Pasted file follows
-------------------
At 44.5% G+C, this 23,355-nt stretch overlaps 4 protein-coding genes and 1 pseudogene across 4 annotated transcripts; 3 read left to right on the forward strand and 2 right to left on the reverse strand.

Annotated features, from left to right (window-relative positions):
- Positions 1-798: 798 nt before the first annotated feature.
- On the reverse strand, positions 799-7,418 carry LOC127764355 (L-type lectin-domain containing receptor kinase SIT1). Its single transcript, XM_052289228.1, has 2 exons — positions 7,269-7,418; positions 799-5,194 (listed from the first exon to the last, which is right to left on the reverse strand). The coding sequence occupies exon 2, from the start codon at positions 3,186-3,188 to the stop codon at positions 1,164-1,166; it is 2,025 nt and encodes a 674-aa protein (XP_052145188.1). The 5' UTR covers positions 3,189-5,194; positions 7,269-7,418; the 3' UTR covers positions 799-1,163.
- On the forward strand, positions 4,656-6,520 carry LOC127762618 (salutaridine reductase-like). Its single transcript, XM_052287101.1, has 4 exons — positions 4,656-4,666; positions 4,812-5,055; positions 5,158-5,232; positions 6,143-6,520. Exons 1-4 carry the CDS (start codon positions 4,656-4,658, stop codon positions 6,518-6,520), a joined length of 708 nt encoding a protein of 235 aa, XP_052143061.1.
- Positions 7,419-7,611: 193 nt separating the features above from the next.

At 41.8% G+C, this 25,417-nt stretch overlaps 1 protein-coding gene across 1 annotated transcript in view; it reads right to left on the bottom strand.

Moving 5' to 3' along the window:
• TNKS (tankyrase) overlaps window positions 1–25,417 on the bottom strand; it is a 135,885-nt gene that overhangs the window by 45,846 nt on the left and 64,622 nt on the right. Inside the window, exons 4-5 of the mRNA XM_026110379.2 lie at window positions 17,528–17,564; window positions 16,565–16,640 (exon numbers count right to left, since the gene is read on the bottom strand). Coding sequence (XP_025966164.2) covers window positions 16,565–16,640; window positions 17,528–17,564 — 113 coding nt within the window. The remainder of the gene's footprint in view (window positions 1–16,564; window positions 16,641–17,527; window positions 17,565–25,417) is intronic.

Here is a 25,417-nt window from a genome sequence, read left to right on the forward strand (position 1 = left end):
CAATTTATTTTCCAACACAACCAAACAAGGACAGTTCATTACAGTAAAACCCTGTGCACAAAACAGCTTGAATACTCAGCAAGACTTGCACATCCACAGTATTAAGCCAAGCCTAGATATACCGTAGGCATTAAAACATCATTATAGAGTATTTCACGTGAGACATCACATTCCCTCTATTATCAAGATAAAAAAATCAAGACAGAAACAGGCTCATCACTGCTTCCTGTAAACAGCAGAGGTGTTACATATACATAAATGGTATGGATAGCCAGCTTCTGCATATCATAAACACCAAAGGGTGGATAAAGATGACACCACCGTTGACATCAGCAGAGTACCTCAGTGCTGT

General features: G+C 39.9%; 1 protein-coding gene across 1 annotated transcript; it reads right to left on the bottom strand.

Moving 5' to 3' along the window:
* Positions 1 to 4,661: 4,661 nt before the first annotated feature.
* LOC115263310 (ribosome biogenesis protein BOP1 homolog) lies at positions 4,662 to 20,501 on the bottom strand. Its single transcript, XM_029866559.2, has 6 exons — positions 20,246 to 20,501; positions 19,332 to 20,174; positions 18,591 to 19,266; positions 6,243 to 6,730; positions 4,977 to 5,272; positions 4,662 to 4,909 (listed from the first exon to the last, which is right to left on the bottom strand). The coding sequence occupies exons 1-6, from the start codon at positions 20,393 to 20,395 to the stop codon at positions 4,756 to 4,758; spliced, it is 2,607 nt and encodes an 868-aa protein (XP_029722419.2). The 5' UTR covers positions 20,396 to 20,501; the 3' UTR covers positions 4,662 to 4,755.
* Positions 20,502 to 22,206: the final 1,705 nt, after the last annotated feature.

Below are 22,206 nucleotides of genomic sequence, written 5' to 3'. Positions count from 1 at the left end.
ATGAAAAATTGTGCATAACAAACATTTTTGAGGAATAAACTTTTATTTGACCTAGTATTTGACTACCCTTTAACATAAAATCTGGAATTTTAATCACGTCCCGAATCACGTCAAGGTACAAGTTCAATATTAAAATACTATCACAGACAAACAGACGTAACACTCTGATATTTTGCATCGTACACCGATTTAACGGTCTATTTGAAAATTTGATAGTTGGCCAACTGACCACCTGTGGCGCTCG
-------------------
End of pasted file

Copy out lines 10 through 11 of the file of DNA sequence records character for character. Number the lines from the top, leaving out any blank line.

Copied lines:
Here is a 25,417-nt window from a genome sequence, read left to right on the forward strand (position 1 = left end):
CAATTTATTTTCCAACACAACCAAACAAGGACAGTTCATTACAGTAAAACCCTGTGCACAAAACAGCTTGAATACTCAGCAAGACTTGCACATCCACAGTATTAAGCCAAGCCTAGATATACCGTAGGCATTAAAACATCATTATAGAGTATTTCACGTGAGACATCACATTCCCTCTATTATCAAGATAAAAAAATCAAGACAGAAACAGGCTCATCACTGCTTCCTGTAAACAGCAGAGGTGTTACATATACATAAATGGTATGGATAGCCAGCTTCTGCATATCATAAACACCAAAGGGTGGATAAAGATGACACCACCGTTGACATCAGCAGAGTACCTCAGTGCTGT